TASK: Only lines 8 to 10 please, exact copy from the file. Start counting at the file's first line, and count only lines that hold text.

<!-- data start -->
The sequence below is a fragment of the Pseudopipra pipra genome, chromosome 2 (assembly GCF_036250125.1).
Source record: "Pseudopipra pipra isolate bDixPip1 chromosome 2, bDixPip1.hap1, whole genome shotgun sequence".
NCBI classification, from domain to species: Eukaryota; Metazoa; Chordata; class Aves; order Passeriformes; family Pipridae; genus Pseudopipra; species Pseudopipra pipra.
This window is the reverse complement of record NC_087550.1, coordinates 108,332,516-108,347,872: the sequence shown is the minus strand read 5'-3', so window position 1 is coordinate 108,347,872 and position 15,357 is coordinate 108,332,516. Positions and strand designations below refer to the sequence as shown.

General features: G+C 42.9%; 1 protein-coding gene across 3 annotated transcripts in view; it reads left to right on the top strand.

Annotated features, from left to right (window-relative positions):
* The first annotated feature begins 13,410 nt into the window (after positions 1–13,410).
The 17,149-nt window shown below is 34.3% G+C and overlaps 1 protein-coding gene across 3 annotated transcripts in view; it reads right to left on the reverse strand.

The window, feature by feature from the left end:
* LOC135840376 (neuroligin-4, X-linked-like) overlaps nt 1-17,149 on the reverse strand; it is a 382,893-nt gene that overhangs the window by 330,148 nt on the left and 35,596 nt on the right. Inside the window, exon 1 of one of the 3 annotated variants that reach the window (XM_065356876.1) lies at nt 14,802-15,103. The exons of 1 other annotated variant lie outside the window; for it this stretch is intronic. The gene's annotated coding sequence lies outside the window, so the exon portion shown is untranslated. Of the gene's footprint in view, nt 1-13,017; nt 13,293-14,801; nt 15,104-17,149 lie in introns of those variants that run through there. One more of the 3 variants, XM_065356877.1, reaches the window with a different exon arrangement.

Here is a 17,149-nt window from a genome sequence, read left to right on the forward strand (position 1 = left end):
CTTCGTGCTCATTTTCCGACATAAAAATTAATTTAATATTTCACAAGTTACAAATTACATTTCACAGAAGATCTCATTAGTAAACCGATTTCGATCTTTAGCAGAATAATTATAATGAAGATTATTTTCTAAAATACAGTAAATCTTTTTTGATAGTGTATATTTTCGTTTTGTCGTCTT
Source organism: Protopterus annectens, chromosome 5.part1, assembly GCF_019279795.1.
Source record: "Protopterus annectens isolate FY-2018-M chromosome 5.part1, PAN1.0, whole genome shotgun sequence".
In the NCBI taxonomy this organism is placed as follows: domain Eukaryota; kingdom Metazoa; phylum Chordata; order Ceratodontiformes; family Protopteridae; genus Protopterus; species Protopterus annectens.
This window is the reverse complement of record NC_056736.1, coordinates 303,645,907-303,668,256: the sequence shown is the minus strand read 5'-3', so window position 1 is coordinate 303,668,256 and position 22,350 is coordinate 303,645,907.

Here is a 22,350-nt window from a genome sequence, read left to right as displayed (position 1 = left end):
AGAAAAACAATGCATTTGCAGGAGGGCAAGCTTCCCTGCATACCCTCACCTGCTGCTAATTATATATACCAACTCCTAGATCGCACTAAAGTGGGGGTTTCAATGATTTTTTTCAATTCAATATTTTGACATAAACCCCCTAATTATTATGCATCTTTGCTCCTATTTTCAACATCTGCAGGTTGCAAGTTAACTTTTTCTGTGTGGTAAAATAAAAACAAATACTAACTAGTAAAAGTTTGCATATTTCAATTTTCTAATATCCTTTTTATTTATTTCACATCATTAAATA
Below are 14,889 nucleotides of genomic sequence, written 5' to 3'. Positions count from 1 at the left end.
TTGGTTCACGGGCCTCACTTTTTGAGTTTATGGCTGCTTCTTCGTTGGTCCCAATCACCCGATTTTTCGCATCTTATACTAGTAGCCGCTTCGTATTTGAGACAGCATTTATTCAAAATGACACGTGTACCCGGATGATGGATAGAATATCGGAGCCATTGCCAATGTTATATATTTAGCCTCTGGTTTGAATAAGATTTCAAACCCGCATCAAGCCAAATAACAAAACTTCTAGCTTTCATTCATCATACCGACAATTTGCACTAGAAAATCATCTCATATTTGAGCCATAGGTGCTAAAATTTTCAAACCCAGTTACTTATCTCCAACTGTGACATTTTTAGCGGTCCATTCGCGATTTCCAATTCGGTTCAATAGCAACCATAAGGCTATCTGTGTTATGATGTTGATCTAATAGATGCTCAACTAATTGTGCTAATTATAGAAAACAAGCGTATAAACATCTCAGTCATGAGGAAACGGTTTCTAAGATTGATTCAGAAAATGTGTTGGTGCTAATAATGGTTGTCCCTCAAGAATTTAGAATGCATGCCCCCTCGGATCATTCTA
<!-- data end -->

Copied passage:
The 17,149-nt window shown below is 34.3% G+C and overlaps 1 protein-coding gene across 3 annotated transcripts in view; it reads right to left on the reverse strand.

The window, feature by feature from the left end:
* LOC135840376 (neuroligin-4, X-linked-like) overlaps nt 1-17,149 on the reverse strand; it is a 382,893-nt gene that overhangs the window by 330,148 nt on the left and 35,596 nt on the right. Inside the window, exon 1 of one of the 3 annotated variants that reach the window (XM_065356876.1) lies at nt 14,802-15,103. The exons of 1 other annotated variant lie outside the window; for it this stretch is intronic. The gene's annotated coding sequence lies outside the window, so the exon portion shown is untranslated. Of the gene's footprint in view, nt 1-13,017; nt 13,293-14,801; nt 15,104-17,149 lie in introns of those variants that run through there. One more of the 3 variants, XM_065356877.1, reaches the window with a different exon arrangement.